August 28, 2014     Philippines
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January 12, 2013
Online, offline protests vs Cybercrime Law resume

As both petitioners and the Office of the Solicitor General prepare for the Supreme Court hearings on the Cybercrime Prevention Act, netizens and various groups began their protest actions once more to make sure that their voices are heard.

By RONALYN V. OLEA
Bulatlat.com

MANILA — Days ahead of the scheduled oral arguments on the Cybercrime Prevention Act of 2012 at the Supreme Court, netizens and various groups initiated protest actions.

The temporary restraining order (TRO) issued by the high court on the implementation of the Republic Act 10175 will lapse on February 6. The SC will start hearing oral arguments January 15, Tuesday.

Various groups, including journalists, bloggers, lawyers and activists, have filed petitions before the SC questioning the constitutionality of the law. They cited violations of privacy and violations of the freedom of expression, among others.

Members of the #NotoCyberCrimeLaw coalition held a meeting, January 10 at the College of Education, University of the Philippines in Diliman and vowed to hold various forms of protest, online and offline.
Most of the conveners of the coalition are petitioners to the case.

Anthony Ian Cruz of the Bloggers and Netizens for Democracy declared January 11 as Black Friday and called on everyone to wear black and turn their profile pictures on social media networks Facebook and Twitter to black.

Cruz deemed that the TRO issued by the SC in October is a victory of the Filipino people and called on netizens to unite once again to exert pressure on the Supreme Court.

“Let us show this government that we are not easily fooled and that we do not easily forget,” Cruz said in Filipino during the meeting.

Marjohara Tucay, editor of the Philippine Collegian, student publication of UP Diliman, said at least 77,000 have signed the petition of the #NotoCybercrimeLaw. Tucay called on fellow students and netizens to gather more signatures.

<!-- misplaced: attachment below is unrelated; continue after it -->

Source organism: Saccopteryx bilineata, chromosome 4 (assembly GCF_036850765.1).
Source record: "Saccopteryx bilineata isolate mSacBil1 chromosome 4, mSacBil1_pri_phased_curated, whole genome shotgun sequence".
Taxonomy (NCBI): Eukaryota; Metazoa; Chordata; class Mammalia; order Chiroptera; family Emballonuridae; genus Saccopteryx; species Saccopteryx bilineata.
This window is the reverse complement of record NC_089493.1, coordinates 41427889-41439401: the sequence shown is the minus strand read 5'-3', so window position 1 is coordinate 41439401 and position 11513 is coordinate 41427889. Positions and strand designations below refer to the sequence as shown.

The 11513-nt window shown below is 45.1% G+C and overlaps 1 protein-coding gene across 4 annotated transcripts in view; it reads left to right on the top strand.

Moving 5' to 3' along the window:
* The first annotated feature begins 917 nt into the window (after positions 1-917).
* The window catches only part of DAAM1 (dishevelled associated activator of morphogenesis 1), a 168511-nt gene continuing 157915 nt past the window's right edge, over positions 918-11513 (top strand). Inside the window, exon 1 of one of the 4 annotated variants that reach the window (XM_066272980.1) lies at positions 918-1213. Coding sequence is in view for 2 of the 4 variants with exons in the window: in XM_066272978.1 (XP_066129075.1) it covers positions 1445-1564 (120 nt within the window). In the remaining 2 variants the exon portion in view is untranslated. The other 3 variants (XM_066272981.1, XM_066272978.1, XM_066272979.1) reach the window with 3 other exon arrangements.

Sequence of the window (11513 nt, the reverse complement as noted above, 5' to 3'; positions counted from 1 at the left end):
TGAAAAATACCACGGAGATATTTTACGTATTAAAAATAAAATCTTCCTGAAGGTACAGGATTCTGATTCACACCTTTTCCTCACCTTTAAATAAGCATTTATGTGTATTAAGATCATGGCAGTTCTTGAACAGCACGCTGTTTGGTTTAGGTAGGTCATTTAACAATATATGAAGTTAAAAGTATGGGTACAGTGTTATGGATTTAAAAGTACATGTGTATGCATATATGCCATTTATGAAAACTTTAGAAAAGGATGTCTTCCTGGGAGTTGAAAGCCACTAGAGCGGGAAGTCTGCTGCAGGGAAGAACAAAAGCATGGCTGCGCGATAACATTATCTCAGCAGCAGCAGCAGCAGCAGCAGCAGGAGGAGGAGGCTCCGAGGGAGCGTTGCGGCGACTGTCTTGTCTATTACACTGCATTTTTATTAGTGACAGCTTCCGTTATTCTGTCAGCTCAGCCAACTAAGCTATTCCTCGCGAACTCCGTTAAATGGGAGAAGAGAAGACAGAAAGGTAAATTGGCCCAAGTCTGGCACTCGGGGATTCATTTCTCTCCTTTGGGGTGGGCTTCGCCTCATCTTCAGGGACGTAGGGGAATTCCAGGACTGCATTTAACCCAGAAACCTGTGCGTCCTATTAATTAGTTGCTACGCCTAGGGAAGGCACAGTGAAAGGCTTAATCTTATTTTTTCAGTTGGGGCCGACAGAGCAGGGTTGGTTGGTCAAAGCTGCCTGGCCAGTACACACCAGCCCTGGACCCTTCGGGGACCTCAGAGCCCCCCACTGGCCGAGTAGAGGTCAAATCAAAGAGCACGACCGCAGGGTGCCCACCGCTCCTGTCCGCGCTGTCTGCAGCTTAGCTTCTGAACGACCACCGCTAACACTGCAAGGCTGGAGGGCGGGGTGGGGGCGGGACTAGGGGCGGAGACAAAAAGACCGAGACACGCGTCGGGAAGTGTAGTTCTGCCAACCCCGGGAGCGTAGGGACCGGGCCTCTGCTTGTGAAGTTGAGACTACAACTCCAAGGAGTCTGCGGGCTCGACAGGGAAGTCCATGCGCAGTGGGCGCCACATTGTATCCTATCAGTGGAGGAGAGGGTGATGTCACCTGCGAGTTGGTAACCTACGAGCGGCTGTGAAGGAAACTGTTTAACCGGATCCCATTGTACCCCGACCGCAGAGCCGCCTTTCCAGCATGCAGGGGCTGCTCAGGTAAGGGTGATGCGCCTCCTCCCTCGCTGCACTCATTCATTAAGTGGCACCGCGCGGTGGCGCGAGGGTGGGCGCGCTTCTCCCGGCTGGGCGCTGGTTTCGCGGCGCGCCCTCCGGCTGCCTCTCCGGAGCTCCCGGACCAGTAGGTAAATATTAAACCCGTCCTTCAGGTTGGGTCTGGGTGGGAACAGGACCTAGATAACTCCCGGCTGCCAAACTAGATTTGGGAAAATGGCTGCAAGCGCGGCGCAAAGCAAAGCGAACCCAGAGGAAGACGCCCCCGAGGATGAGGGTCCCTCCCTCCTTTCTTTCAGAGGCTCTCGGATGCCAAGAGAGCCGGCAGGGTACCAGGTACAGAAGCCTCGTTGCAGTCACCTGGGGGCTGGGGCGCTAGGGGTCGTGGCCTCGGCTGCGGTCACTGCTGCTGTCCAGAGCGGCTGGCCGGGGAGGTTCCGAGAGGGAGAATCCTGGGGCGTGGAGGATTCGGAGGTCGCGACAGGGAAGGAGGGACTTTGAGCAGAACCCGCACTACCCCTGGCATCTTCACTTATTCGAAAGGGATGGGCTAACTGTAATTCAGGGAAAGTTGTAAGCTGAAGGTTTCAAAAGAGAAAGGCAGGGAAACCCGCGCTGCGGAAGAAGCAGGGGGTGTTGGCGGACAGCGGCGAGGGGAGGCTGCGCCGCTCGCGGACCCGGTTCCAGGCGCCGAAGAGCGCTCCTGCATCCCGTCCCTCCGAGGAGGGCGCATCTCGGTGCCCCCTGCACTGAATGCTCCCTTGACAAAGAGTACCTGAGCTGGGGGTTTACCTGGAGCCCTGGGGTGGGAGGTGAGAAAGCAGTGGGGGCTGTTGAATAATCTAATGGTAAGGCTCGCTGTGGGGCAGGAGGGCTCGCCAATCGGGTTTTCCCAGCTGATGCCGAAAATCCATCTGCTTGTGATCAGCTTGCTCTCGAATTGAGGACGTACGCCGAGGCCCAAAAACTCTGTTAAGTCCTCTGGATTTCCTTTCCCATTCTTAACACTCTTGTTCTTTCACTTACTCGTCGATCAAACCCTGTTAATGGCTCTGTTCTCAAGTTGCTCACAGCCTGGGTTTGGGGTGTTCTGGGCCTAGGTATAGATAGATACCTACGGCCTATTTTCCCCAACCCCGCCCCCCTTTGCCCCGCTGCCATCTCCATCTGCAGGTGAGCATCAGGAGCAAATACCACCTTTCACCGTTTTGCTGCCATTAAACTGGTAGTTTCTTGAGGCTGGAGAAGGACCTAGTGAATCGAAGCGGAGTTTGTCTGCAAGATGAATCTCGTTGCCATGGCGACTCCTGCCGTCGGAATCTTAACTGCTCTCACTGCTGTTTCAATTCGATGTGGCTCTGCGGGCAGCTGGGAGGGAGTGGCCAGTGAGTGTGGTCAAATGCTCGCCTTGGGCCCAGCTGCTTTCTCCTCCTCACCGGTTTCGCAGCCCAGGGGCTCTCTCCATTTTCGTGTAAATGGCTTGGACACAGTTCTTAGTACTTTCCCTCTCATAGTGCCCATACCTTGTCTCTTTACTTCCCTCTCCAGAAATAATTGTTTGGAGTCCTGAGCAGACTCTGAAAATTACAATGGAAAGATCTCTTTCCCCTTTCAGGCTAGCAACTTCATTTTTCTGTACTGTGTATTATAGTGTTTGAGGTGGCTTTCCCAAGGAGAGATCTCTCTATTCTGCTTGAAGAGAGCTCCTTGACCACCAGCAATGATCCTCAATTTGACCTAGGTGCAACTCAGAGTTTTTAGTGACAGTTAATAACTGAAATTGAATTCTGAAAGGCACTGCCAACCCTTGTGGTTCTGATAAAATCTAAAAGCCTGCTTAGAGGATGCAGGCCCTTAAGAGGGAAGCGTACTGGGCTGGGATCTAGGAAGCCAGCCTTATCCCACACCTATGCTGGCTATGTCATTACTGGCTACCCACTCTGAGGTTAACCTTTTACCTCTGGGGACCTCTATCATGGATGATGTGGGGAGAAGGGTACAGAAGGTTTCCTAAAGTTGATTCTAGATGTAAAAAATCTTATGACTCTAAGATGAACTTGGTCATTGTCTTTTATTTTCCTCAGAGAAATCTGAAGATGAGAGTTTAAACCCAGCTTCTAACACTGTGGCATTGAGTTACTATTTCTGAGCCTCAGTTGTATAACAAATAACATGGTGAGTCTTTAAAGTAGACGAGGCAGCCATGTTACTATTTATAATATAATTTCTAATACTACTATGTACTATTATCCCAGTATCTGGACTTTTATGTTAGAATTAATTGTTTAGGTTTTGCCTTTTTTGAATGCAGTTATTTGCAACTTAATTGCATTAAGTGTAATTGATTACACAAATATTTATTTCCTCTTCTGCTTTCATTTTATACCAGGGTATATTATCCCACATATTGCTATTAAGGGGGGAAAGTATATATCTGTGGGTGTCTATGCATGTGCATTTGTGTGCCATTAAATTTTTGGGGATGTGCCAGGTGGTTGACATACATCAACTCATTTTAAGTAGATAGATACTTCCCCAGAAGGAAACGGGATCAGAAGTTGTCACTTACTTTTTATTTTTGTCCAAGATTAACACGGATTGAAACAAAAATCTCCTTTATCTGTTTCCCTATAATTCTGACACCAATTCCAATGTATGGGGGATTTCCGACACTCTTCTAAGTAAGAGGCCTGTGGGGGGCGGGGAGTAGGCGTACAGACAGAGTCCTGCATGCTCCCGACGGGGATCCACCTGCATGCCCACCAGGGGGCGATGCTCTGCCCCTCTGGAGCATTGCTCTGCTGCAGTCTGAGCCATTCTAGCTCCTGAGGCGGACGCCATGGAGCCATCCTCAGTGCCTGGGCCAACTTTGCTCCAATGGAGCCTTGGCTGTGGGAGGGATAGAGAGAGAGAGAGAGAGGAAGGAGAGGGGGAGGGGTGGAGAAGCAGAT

Offline protests

Youth leaders from Kabataan party list, Anakbayan and College Editors Guild of the Philippines announced they will hold a protest vigil on January 14.

Vencer Crisostomo, chairman of Anakbayan, said students from various colleges and universities will march to the Supreme Court on January 15.

Renato Reyes Jr., secretary general of Bagong Alyansang Makabayan (Bayan), said protest actions will start at 9 a.m. on January 15.

“Let us be there to show our support to our lawyers,” Reyes said. Five lawyers of various petitioners will present arguments against the law on Tuesday.

In an interview with Bulatlat.com, National Artist for Literature Bienvenido Lumbera said: “Filipinos must unite to assert our right to privacy.”

Lumbera said the proponents of the law must get a clear indication that Filipinos are opposed to the Cybercrime Law.

Lumbera called on fellow artists to fight for freedom of expression, adding that the internet is one of the venues by which artists and writers get wider audience.

He encouraged artists to be more creative in portraying the people’s opposition to Cybercrime Law.

Political memes such as those created by Pixel Offensive, a group of visual artists, have become viral after the enactment of the law.

Amendatory bills not tackled

Meanwhile, Kabataan Rep. Raymond Palatino told the members of the #NotoCybercrimeLaw that the Congress failed to tackle the bills seeking to amend RA 10175.

“There has been a missed opportunity to repeal the controversial provisions. The bills were not even subjected to a committee deliberation,” Palatino lamented.

Palatino, also an active blogger, said Filipinos must enjoin netizens from all over the world to support the campaign of Filipinos against the Cybercrime law.

A press conference is set tomorrow, January 12.

Prospects

January 15 will be devoted to the petitioners for their oral arguments. Another schedule is set for the Office of the Solicitor General.

Lawyer Harry Roque, also one of the petitioners, said they will ask the high court to extend the TRO until
the case is resolved. The high court decides when to issue a resolution.

Cruz said: “We must exhaust all means to exert political pressure.” (http://bulatlat.com)

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